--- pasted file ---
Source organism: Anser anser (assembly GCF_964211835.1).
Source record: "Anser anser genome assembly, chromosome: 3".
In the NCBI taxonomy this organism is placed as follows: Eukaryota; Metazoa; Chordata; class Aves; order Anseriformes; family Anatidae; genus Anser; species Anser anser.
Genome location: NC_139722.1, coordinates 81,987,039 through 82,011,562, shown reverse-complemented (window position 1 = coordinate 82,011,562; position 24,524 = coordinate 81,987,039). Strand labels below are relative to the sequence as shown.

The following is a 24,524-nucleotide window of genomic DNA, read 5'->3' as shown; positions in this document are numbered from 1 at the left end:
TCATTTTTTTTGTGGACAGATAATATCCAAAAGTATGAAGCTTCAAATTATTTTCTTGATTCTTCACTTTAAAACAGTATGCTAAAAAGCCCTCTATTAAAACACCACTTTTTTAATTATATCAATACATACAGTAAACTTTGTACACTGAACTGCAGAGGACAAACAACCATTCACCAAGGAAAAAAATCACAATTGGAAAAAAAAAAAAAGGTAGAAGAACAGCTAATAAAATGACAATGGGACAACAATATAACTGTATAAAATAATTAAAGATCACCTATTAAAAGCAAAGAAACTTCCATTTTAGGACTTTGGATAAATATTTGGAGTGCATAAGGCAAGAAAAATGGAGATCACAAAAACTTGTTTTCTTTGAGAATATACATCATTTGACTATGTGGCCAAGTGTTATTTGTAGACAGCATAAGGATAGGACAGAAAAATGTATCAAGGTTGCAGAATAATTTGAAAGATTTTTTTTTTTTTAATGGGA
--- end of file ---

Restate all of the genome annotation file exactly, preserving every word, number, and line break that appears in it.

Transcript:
Source organism: Anser anser (assembly GCF_964211835.1).
Source record: "Anser anser genome assembly, chromosome: 3".
In the NCBI taxonomy this organism is placed as follows: Eukaryota; Metazoa; Chordata; class Aves; order Anseriformes; family Anatidae; genus Anser; species Anser anser.
Genome location: NC_139722.1, coordinates 81,987,039 through 82,011,562, shown reverse-complemented (window position 1 = coordinate 82,011,562; position 24,524 = coordinate 81,987,039). Strand labels below are relative to the sequence as shown.

The following is a 24,524-nucleotide window of genomic DNA, read 5'->3' as shown; positions in this document are numbered from 1 at the left end:
TCATTTTTTTTGTGGACAGATAATATCCAAAAGTATGAAGCTTCAAATTATTTTCTTGATTCTTCACTTTAAAACAGTATGCTAAAAAGCCCTCTATTAAAACACCACTTTTTTAATTATATCAATACATACAGTAAACTTTGTACACTGAACTGCAGAGGACAAACAACCATTCACCAAGGAAAAAAATCACAATTGGAAAAAAAAAAAAAGGTAGAAGAACAGCTAATAAAATGACAATGGGACAACAATATAACTGTATAAAATAATTAAAGATCACCTATTAAAAGCAAAGAAACTTCCATTTTAGGACTTTGGATAAATATTTGGAGTGCATAAGGCAAGAAAAATGGAGATCACAAAAACTTGTTTTCTTTGAGAATATACATCATTTGACTATGTGGCCAAGTGTTATTTGTAGACAGCATAAGGATAGGACAGAAAAATGTATCAAGGTTGCAGAATAATTTGAAAGATTTTTTTTTTTTTAATGGGA